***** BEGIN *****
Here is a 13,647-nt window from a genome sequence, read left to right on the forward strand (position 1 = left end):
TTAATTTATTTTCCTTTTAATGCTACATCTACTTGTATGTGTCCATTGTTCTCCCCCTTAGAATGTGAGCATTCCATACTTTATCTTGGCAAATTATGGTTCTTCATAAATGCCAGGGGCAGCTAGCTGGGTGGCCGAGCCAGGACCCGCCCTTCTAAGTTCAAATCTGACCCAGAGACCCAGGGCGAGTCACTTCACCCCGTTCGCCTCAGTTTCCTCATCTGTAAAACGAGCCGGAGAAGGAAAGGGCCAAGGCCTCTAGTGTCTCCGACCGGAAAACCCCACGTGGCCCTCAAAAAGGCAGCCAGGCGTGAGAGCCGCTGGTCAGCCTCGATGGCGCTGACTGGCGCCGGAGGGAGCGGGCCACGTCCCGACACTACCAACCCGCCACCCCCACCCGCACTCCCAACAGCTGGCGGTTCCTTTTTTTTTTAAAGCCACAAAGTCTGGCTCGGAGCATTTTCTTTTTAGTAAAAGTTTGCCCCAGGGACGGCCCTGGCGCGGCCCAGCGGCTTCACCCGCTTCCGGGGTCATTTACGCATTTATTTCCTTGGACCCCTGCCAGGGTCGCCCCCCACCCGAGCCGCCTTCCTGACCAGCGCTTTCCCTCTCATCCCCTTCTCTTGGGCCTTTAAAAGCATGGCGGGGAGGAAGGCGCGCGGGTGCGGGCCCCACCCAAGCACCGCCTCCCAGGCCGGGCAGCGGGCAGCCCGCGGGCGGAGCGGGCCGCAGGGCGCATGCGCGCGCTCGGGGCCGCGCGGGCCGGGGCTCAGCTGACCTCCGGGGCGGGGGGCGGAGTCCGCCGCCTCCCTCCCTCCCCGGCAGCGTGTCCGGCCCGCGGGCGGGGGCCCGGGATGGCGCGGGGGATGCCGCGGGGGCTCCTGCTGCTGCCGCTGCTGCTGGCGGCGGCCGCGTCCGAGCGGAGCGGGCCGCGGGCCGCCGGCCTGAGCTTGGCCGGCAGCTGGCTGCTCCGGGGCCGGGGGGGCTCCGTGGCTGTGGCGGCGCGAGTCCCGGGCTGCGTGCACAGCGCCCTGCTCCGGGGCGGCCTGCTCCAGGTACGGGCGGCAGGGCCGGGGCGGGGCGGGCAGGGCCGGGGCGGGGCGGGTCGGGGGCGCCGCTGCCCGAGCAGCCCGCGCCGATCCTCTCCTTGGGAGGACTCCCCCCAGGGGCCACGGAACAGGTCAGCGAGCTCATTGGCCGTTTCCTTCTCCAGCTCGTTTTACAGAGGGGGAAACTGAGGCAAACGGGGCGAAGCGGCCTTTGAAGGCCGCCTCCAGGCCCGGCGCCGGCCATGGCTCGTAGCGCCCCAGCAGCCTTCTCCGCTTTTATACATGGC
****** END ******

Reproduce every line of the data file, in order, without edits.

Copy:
Here is a 13,647-nt window from a genome sequence, read left to right on the forward strand (position 1 = left end):
TTAATTTATTTTCCTTTTAATGCTACATCTACTTGTATGTGTCCATTGTTCTCCCCCTTAGAATGTGAGCATTCCATACTTTATCTTGGCAAATTATGGTTCTTCATAAATGCCAGGGGCAGCTAGCTGGGTGGCCGAGCCAGGACCCGCCCTTCTAAGTTCAAATCTGACCCAGAGACCCAGGGCGAGTCACTTCACCCCGTTCGCCTCAGTTTCCTCATCTGTAAAACGAGCCGGAGAAGGAAAGGGCCAAGGCCTCTAGTGTCTCCGACCGGAAAACCCCACGTGGCCCTCAAAAAGGCAGCCAGGCGTGAGAGCCGCTGGTCAGCCTCGATGGCGCTGACTGGCGCCGGAGGGAGCGGGCCACGTCCCGACACTACCAACCCGCCACCCCCACCCGCACTCCCAACAGCTGGCGGTTCCTTTTTTTTTTAAAGCCACAAAGTCTGGCTCGGAGCATTTTCTTTTTAGTAAAAGTTTGCCCCAGGGACGGCCCTGGCGCGGCCCAGCGGCTTCACCCGCTTCCGGGGTCATTTACGCATTTATTTCCTTGGACCCCTGCCAGGGTCGCCCCCCACCCGAGCCGCCTTCCTGACCAGCGCTTTCCCTCTCATCCCCTTCTCTTGGGCCTTTAAAAGCATGGCGGGGAGGAAGGCGCGCGGGTGCGGGCCCCACCCAAGCACCGCCTCCCAGGCCGGGCAGCGGGCAGCCCGCGGGCGGAGCGGGCCGCAGGGCGCATGCGCGCGCTCGGGGCCGCGCGGGCCGGGGCTCAGCTGACCTCCGGGGCGGGGGGCGGAGTCCGCCGCCTCCCTCCCTCCCCGGCAGCGTGTCCGGCCCGCGGGCGGGGGCCCGGGATGGCGCGGGGGATGCCGCGGGGGCTCCTGCTGCTGCCGCTGCTGCTGGCGGCGGCCGCGTCCGAGCGGAGCGGGCCGCGGGCCGCCGGCCTGAGCTTGGCCGGCAGCTGGCTGCTCCGGGGCCGGGGGGGCTCCGTGGCTGTGGCGGCGCGAGTCCCGGGCTGCGTGCACAGCGCCCTGCTCCGGGGCGGCCTGCTCCAGGTACGGGCGGCAGGGCCGGGGCGGGGCGGGCAGGGCCGGGGCGGGGCGGGTCGGGGGCGCCGCTGCCCGAGCAGCCCGCGCCGATCCTCTCCTTGGGAGGACTCCCCCCAGGGGCCACGGAACAGGTCAGCGAGCTCATTGGCCGTTTCCTTCTCCAGCTCGTTTTACAGAGGGGGAAACTGAGGCAAACGGGGCGAAGCGGCCTTTGAAGGCCGCCTCCAGGCCCGGCGCCGGCCATGGCTCGTAGCGCCCCAGCAGCCTTCTCCGCTTTTATACATGGC